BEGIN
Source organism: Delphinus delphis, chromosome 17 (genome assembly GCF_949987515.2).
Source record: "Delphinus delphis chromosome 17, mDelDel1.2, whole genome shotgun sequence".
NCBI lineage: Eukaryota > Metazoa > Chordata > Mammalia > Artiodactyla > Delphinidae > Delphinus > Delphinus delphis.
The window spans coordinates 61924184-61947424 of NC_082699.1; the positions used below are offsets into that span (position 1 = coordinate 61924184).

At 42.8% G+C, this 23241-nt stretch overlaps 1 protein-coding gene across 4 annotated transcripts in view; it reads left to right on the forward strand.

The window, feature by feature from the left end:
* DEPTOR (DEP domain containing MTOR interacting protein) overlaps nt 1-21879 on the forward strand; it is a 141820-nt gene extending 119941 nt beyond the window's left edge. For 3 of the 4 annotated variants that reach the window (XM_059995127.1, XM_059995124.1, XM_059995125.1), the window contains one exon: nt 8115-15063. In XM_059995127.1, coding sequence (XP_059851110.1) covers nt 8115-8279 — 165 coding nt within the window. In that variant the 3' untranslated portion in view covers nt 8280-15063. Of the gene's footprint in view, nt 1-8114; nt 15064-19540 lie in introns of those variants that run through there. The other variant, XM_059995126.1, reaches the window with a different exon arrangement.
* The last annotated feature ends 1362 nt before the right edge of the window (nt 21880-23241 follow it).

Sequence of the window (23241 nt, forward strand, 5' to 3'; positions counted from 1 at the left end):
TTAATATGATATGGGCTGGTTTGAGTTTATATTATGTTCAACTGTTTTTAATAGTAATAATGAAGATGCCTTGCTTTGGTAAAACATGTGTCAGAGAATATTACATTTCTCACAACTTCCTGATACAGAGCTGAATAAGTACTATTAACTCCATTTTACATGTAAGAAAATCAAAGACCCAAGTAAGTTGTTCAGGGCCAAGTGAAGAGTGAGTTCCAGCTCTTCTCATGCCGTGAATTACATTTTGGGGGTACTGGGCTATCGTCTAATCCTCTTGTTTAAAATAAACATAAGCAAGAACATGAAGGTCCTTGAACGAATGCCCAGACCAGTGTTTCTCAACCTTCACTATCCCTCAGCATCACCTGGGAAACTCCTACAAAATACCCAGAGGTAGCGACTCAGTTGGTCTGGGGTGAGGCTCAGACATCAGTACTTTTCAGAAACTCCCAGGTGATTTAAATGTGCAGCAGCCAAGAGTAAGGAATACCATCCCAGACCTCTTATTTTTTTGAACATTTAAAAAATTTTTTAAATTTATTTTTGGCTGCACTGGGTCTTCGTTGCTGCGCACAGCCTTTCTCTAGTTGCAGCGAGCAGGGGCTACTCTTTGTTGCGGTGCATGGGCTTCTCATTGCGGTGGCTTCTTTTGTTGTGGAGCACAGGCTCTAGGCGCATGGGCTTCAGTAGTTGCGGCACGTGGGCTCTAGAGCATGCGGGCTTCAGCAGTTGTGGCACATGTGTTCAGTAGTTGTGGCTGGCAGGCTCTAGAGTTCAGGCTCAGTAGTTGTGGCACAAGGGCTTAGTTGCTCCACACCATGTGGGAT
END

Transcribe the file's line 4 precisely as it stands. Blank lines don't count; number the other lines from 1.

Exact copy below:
The window spans coordinates 61924184-61947424 of NC_082699.1; the positions used below are offsets into that span (position 1 = coordinate 61924184).